Key facts


Current population of Greece

Data supplied by the World Bank


Current GDP of Greece
214,873.88 ($ millions)

Data supplied by the World Bank

World Happiness Index

Greece currently ranks 5.948 out of 10.

Since 2002, the World Happiness Report has used statistical analysis to determine the world’s happiest countries. To determine the world’s happiest country, researchers analysed comprehensive Gallup polling data from 149 countries for the past three years, specifically monitoring performance in six particular categories: gross domestic product per capita, social support, healthy life expectancy, freedom to make your own life choices, generosity of the general population, and perceptions of internal and external corruption levels.

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Social Enterprise Data

(Source: ESEM)

Country Fact sheet: Greece

Read The European Social Enterprise Monitor Report, 2021 – 2022

Country factsheet: ESEM SEs in Greece

(Source: ESEM)

Coming soon

Perceived Political Support Grade

  • 67.8% perceive national political support for social entrepreneurship to be low, very low or non-existent

Top 3 Business Sectors (UN ISIC)

  • Accommodation and food service activities (28.1%)
  • Human health and social work activities (21.9%)
  • Education (21.9%)

Company Size (OECD)

  • Micro enterprises 61.5%
  • Small enterprises 33.3%
  • Medium enterprises 4.2%
  • Large enterprises 1.0%

Top 3 UN SDGs

#8 – Decent work and economic growth (55.2%)
#3 – Good health and wellbeing (44.8%)
#10 – Reduced inequalities (38.5%)

Impact Management & Measurement

  • 38.5% currently measure their social/environmental impact; 27.1% plan to do so
  • 23.9% refer to the UN SDGs in impact reporting; 31.3% plan to do so

Top 3 Beneficiaries (Persons)

  • Individuals with a physical disability (37.5%)
  • Long-term unemployed (32.3%)
  • Individuals with mental illness/health problems/psychological/neurological disabilities (28.1%)

Top 3 Sources of External Financing

  • Public financing (66.7%)
  • Bank loan (24.0%)
  • Private donations (15.6%)

Funding Gap

On average, Polish ESEM SEs only managed to secure enough funding to meet 59.4% out of 100% of their financing needs in the past 12 months. Gap = 40.6%.

Top 3 Key Barriers

  • Poor understanding/awareness of social enterprises among the general public and customers (55.2%)
  • Poor understanding/awareness of social enterprises among banks, investors and support organisations (51.0%)
  • Lack of supportive fiscal framework (50.0%)

Key Stakeholders & Members

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Other Stakeholders


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Universities/Research Centres

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Key Policies

Key Legal and Policy Framework Overview


In Greece, the social enterprise legislative context has been characterised by Law 4019/2011 on social cooperative enterprises (then updated by Law 2230/2016). Nevertheless, other legal forms such as EPEs, OE, and IKEs (see below) can be recognised as de facto social enterprises.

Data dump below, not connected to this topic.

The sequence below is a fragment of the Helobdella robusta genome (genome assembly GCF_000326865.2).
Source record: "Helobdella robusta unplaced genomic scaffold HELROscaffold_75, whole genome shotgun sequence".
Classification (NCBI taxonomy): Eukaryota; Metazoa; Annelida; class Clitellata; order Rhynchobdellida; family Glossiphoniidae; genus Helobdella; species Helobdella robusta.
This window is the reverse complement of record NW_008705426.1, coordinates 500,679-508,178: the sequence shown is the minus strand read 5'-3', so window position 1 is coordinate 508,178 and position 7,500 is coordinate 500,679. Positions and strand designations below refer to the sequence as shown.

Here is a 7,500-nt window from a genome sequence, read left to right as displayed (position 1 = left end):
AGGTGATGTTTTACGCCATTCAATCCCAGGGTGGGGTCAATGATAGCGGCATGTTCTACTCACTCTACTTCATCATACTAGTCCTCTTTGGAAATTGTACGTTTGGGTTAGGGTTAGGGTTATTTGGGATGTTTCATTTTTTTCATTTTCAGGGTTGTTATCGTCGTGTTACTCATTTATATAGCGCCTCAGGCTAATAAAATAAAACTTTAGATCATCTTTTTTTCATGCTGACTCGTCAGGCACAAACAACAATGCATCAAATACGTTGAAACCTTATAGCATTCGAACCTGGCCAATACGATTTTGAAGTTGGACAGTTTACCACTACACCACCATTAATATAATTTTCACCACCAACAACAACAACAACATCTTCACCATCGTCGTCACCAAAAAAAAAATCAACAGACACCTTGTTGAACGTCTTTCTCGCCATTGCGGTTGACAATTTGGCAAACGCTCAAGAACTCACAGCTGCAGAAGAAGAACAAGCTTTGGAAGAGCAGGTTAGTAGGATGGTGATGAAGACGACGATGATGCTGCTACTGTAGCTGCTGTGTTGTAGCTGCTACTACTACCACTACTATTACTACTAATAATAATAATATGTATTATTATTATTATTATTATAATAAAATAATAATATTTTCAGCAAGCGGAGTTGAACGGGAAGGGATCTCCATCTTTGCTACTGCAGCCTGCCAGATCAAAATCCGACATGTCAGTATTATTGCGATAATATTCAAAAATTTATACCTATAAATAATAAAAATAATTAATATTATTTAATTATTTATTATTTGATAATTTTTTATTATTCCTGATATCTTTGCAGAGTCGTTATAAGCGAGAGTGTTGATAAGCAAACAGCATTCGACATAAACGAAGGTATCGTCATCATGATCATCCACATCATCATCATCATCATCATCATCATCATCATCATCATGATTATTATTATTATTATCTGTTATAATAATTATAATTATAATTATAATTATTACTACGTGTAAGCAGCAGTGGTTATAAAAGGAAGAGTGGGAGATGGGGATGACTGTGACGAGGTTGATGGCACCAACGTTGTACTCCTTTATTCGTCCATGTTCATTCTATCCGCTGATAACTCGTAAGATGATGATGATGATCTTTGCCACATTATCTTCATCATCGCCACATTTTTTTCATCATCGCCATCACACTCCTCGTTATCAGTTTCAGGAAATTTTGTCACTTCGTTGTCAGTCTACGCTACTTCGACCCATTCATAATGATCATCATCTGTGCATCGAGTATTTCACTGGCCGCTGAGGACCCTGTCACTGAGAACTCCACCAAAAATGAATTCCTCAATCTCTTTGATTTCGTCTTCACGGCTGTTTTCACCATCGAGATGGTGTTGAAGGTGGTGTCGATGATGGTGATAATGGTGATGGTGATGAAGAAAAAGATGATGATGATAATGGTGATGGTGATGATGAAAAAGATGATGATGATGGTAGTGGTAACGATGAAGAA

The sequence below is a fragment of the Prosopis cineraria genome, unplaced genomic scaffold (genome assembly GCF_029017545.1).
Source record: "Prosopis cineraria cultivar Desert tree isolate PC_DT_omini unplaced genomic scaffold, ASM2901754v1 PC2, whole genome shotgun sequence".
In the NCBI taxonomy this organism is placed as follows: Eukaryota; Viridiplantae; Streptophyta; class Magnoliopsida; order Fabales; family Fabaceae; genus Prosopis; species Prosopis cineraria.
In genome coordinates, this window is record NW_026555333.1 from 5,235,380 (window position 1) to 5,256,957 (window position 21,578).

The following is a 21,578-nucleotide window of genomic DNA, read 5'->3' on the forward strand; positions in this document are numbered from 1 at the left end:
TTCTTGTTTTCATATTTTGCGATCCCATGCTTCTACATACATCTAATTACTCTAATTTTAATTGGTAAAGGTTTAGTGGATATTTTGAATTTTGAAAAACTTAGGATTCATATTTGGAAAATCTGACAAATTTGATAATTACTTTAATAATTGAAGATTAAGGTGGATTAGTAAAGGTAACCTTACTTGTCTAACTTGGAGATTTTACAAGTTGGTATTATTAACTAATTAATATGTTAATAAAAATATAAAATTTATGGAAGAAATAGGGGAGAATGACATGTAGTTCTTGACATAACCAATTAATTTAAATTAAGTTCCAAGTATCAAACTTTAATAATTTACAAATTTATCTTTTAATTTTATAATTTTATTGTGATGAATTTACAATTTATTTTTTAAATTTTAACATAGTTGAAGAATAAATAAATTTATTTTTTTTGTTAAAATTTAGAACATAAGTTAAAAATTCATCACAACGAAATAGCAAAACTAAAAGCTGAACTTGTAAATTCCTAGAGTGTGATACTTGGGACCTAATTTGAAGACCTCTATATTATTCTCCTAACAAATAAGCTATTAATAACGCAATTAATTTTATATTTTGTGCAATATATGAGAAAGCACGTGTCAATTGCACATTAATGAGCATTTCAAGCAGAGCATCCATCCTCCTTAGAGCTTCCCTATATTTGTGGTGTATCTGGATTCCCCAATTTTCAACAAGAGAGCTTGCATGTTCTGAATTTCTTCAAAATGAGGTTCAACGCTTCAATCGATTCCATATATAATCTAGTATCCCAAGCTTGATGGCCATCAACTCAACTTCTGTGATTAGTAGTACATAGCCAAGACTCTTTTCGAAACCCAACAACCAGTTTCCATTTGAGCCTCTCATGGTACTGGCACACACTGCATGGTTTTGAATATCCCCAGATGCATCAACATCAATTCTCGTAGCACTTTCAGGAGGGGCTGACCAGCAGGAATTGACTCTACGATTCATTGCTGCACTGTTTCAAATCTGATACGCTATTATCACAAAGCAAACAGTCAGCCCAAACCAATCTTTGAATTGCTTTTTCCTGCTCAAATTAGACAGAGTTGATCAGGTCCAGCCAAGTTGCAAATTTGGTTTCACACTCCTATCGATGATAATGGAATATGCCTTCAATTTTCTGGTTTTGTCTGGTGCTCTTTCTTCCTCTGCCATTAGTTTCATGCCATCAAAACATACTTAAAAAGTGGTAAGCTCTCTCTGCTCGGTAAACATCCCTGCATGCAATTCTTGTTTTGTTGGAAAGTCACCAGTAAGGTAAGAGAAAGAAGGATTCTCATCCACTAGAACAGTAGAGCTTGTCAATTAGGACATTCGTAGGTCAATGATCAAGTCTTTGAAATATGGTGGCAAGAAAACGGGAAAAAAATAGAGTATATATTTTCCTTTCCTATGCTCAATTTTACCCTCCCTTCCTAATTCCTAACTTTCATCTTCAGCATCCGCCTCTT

Law 4019/2011

It established the Social Cooperative Enterprise (SCEs or KoinSEp) legal form which are further divided into: 
  1. SCE for Inclusion;
  2. SCE for Social Care;
  3. SCE for Collective/Productive purposes.
Furthermore, it created the National Registry of Social Economy under the Greek Ministry of Labour.
It is important to highlight that this legislation had a sectoral focus rather than a transectoral perspective of the social economy. Moreover, the overall aim of the legislation was on tackling unemployment rather than to prioritise “social aims”. 

Law 4430/2016

Introduced criteria for separating social enterprises from profit-oriented firms. It  defined SCEs as “civic cooperatives of Law 1667/1986 (see below), which have as fundamental aim the collective and social benefit […] and have ex lege entrepreneurial activity”. They are horizontally managed and can redistribute profits only to employees.
This means that the social enterprise legal form is disentangled from the SSE status making the latter accessible to a wider range of entities with respect to previous legislation (namely Law 4019/2011). This, in turn, implies that entities with different legal forms can be registered in the NRSSE if they meet a series of operational criteria. The operational criteria are the following: 
  1. Aims at social benefit defined based on the concepts of “sustainable development” and “social services of general interest”;
  2. Ensure the informed participation of member through democratic governance and apply the One member One vote principle;
  3. Ensures economic equity: max wage ≤ three time the minimum wage;
  4. Profit distribution constraints;
  5. Membership constraints.
SCEs are divided into two categories: 
(i) integration SCEs:
further divided into integration of (a) vulnerable groups (e.g., disabled people) with the requirement that 30% of members are from such group and (b) of special groups (e.g., refugees and victims of domestic violence), with the requirement that 50% of members and employees are from such group; 
(ii) Collective and social benefit SCEs:
Entities which carry out sustainable development activities and/or supply services of general interest. 
Moreover, the law launched the Special Secretary of Social and Solidarity Economy – i.e., an administrative body fostering SSE – under the Ministry of Labour.

Law 2716/99 on ‘Development and Modernisation of Mental Health Services’